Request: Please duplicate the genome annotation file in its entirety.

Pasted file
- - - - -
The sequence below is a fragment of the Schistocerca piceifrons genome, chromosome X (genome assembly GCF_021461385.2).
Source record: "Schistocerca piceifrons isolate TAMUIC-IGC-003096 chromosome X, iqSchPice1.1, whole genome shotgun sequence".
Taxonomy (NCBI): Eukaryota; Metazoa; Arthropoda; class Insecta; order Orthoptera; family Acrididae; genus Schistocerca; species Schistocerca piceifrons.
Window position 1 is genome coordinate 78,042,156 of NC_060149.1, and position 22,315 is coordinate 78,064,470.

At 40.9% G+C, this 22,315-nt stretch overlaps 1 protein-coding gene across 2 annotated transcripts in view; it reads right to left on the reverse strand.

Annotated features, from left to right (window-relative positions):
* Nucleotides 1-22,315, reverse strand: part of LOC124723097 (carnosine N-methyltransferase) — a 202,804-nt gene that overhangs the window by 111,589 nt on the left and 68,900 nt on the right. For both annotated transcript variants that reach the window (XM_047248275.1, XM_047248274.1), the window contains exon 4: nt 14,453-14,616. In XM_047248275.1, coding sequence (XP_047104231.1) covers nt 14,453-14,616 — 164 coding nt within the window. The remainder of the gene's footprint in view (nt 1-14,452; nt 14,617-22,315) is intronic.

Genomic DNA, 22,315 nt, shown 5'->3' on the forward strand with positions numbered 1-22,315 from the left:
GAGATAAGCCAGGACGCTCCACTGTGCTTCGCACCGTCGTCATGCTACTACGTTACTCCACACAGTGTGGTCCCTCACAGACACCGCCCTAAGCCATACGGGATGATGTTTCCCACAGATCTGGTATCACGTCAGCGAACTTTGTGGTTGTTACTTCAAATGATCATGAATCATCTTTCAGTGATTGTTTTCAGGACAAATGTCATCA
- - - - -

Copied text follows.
The sequence below is a fragment of the Schistocerca piceifrons genome, chromosome X (genome assembly GCF_021461385.2).
Source record: "Schistocerca piceifrons isolate TAMUIC-IGC-003096 chromosome X, iqSchPice1.1, whole genome shotgun sequence".
Taxonomy (NCBI): Eukaryota; Metazoa; Arthropoda; class Insecta; order Orthoptera; family Acrididae; genus Schistocerca; species Schistocerca piceifrons.
Window position 1 is genome coordinate 78,042,156 of NC_060149.1, and position 22,315 is coordinate 78,064,470.

At 40.9% G+C, this 22,315-nt stretch overlaps 1 protein-coding gene across 2 annotated transcripts in view; it reads right to left on the reverse strand.

Annotated features, from left to right (window-relative positions):
* Nucleotides 1-22,315, reverse strand: part of LOC124723097 (carnosine N-methyltransferase) — a 202,804-nt gene that overhangs the window by 111,589 nt on the left and 68,900 nt on the right. For both annotated transcript variants that reach the window (XM_047248275.1, XM_047248274.1), the window contains exon 4: nt 14,453-14,616. In XM_047248275.1, coding sequence (XP_047104231.1) covers nt 14,453-14,616 — 164 coding nt within the window. The remainder of the gene's footprint in view (nt 1-14,452; nt 14,617-22,315) is intronic.

Genomic DNA, 22,315 nt, shown 5'->3' on the forward strand with positions numbered 1-22,315 from the left:
GAGATAAGCCAGGACGCTCCACTGTGCTTCGCACCGTCGTCATGCTACTACGTTACTCCACACAGTGTGGTCCCTCACAGACACCGCCCTAAGCCATACGGGATGATGTTTCCCACAGATCTGGTATCACGTCAGCGAACTTTGTGGTTGTTACTTCAAATGATCATGAATCATCTTTCAGTGATTGTTTTCAGGACAAATGTCATCA